locator in R1 or to the address where R1 was received from if there
   was no preferred locator in R1).  The Initiator MAY include locators
   in I2 but they MUST NOT be taken as address candidates, since
   connectivity checks defined in this document will not be used for
   connections with UDP-ENCAPSULATION NAT traversal mode.  Instead, if
   R2 and I2 are received and processed successfully, a security
   association can be created and UDP-encapsulated ESP can be exchanged
   between the hosts after the base exchange completes.  However, the
   Responder SHOULD NOT send any ESP to the Initiator's address before
   it has received data from the Initiator, as specified in Sections
   4.4.3. and 6.9 of [RFC7401] and in Sections 3.2.9 and 5.4 of
   [RFC8046].

   Since an I2 packet with UDP-ENCAPSULATION NAT traversal mode selected
   MUST NOT be sent via a Control Relay Server, the Responder SHOULD
   reject such I2 packets and reply with a
   NO_VALID_NAT_TRAVERSAL_MODE_PARAMETER NOTIFY packet (see
   Section 5.10).

   If there is no answer for the I2 packet sent directly to the
   Responder's preferred address, the Initiator MAY send another I2 via
   the Control Relay Server, but it MUST NOT choose UDP-ENCAPSULATION
   NAT traversal mode for that I2.









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4.7.3.  Initiating a Base Exchange both with and without UDP
        Encapsulation

   It is possible to run a base exchange in parallel both with and
   without UDP encapsulation as defined in Legacy ICE-HIP section 4.9 in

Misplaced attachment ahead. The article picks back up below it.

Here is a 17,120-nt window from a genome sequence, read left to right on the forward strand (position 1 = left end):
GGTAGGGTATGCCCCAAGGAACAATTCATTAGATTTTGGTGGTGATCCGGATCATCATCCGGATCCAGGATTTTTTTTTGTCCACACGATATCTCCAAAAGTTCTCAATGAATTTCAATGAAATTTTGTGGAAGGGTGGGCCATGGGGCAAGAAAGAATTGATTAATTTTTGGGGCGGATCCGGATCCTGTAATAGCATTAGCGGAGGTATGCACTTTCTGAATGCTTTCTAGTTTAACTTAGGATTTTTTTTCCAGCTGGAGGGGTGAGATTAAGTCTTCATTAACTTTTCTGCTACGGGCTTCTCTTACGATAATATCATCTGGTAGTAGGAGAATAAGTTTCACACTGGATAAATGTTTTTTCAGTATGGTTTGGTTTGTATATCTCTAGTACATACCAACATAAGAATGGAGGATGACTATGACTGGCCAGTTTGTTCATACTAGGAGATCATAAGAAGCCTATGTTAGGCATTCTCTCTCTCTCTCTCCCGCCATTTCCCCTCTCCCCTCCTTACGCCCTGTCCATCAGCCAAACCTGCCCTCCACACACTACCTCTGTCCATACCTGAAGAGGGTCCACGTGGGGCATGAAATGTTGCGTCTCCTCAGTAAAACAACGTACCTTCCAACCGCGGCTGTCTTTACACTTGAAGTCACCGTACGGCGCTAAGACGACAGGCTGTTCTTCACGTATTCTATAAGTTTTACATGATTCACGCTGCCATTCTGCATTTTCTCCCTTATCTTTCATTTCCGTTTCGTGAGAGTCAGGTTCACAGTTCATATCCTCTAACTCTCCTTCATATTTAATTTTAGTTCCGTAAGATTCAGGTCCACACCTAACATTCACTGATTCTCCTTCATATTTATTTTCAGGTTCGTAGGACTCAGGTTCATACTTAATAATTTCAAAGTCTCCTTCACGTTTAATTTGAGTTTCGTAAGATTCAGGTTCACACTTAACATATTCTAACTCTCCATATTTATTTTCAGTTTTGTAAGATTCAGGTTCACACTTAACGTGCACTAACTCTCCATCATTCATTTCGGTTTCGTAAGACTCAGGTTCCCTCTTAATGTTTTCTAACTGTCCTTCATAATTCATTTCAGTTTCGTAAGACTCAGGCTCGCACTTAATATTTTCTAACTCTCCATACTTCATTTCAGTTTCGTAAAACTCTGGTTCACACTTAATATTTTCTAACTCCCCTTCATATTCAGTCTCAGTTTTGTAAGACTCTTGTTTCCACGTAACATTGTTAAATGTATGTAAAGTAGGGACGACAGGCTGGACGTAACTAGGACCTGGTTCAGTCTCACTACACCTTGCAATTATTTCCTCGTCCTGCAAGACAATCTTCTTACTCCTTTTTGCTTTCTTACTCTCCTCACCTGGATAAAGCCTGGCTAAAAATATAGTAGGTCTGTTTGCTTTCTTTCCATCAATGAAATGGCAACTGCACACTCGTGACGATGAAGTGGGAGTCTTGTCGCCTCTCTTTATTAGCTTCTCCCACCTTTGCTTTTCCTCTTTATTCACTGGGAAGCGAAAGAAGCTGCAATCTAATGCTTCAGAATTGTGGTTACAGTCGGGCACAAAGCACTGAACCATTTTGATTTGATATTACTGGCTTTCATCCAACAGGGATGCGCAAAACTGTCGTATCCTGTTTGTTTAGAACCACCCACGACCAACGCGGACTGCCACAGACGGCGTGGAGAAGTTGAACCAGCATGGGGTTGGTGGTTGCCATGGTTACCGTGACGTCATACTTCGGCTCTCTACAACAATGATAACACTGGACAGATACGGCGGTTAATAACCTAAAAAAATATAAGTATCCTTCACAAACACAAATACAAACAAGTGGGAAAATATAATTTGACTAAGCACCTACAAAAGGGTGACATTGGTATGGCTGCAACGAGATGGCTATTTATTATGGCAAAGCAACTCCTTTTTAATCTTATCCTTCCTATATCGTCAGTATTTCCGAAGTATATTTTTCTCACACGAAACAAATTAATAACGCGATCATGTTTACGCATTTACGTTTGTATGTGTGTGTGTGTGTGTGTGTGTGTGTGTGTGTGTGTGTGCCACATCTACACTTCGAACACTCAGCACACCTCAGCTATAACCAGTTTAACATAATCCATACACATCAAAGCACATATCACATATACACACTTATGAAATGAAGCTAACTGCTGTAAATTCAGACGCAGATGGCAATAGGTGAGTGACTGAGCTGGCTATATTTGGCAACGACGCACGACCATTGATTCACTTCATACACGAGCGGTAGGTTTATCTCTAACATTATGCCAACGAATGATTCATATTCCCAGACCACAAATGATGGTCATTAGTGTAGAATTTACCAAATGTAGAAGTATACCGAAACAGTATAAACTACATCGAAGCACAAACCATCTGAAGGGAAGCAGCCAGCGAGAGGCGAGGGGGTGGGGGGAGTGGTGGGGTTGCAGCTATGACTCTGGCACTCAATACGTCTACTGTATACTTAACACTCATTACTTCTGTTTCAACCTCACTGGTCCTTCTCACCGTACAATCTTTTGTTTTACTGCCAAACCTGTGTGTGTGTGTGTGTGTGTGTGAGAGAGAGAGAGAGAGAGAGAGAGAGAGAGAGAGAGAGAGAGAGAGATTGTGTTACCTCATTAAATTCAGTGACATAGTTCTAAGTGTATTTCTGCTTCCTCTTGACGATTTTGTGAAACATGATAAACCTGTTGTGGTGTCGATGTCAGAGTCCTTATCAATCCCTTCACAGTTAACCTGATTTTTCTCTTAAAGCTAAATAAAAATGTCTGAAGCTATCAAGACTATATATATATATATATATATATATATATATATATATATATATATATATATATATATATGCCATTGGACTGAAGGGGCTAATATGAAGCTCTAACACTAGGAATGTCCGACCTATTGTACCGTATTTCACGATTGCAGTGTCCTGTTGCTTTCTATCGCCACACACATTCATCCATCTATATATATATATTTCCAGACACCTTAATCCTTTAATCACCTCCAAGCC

[RFC5770].  The procedure is applicable also in the context of this
   specification, so it is repeated here for completeness.

   The Initiator MAY also try to simultaneously perform a base exchange
   with the Responder without UDP encapsulation.  In such a case, the
   Initiator sends two I1 packets, one without and one with UDP
   encapsulation, to the Responder.  The Initiator MAY wait for a while
   before sending the other I1.  How long to wait and in which order to
   send the I1 packets can be decided based on local policy.  For
   retransmissions, the procedure is repeated.

   The I1 packet without UDP encapsulation may arrive directly, without
   passing any Control Data Relays, at the Responder.  When this
   happens, the procedures in [RFC7401] are followed for the rest of the
   base exchange.  The Initiator may receive multiple R1 packets, with
   and without UDP encapsulation, from the Responder.  However, after
   receiving a valid R1 and answering it with an I2, further R1 packets
   that are not retransmissions of the original R1 message MUST be